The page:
Housing trust funds (HTFs) are funds established by cities, counties, and states to provide dedicated, ongoing public revenue to support affordable housing. HTFs provide an important source of financing for affordable housing preservation and development, which may not otherwise be reliably funded by a jurisdiction’s budget. Safe and habitable affordable housing is essential to family well-being and community stability — yet most city neighborhoods remain deeply segregated, while Black and Brown people, disabled people, and other marginalized communities face significant barriers to securing safe, quality, affordable homes due to housing discrimination and systematic disinvestment in those same communities.
The goal of safe and affordable homes for all is a complex challenge requiring a range of different approaches and policy tools. HTFs play an important role in comprehensive equitable housing solutions by providing resources to projects that support long-term affordability and serve very low-income households, people of color, and other historically disadvantaged communities, including those in danger of displacement. The National Housing Trust Fund (NHTF) was a growing source of funding for state and local housing trust funds — allocating $739.6 million to states in 2022 after allocating $689.7 million to states in 2021. However, recent increases in interest rates have resulted in a decline in single-family mortgage loans and refinancing acquisitions by the Government Sponsored Entities (GSEs). Consequently, the NHTF's 2023 allocation has been reduced by over 50 percent. This substantial reduction in the 2023 allocation significantly falls short of the existing housing needs, making additional financing mechanisms critical to deliver on housing goals. The American Rescue Plan Act of 2021 is one important (though short-term) current source of funding for local housing trust funds (states, counties, and cities have until December 2024 to obligate their funds).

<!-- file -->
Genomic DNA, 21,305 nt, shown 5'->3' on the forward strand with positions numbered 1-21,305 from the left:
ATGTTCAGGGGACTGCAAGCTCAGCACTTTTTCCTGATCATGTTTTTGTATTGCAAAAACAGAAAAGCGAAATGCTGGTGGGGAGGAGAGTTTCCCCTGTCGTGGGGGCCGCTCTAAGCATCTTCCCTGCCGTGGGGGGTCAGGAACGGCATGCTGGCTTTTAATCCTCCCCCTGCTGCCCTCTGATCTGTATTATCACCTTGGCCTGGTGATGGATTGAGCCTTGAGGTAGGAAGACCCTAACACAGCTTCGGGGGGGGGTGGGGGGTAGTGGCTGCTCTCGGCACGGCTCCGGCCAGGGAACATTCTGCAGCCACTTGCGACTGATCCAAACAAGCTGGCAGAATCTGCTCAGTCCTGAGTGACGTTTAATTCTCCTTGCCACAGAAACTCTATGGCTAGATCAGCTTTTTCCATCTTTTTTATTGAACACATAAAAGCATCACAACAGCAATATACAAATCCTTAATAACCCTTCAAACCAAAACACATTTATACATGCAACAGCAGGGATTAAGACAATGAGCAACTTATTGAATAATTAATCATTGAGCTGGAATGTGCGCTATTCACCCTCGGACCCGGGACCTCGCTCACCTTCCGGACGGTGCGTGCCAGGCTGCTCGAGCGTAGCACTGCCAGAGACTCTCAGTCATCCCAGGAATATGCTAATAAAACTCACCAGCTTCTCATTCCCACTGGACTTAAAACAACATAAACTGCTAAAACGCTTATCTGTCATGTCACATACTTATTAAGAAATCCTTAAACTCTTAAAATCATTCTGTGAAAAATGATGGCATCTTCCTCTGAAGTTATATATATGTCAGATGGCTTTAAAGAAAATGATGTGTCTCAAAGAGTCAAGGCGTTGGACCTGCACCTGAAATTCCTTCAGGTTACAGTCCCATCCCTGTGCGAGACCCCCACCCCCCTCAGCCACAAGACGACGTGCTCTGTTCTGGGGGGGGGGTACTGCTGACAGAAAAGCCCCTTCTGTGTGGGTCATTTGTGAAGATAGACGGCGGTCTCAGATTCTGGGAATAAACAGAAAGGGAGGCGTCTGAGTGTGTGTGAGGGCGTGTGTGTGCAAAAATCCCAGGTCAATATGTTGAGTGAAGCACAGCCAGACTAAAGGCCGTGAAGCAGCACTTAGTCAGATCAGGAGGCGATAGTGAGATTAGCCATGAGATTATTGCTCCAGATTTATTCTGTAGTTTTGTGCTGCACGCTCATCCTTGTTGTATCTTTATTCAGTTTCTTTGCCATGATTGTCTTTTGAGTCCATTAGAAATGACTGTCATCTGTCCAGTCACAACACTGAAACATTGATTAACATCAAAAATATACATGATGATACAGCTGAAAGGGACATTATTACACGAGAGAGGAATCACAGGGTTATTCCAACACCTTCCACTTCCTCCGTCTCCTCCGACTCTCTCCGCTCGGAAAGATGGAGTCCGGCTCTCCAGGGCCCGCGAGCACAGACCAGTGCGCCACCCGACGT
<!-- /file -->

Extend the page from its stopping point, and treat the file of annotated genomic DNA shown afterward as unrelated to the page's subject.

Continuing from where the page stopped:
HTFs can be leveraged in a variety of contexts, including, empowering local jurisdictions to optimize the efficacy of other housing development funds, fostering the creation of new employment opportunities, or acting as a buffer against displacement stemming from housing development activities. Moreover, they facilitate the allocation of novel revenue streams from burgeoning industries to bolster housing outcomes. Beyond this, HTFs can serve as catalysts for generating localized economic advantages by leading to increased sales taxes, income taxes, and property taxes. In addition to the PolicyLink resources listed on the right, see the Housing Trust Fund Project at Community Change and the Housing Development Consortium for more resources on housing trust funds.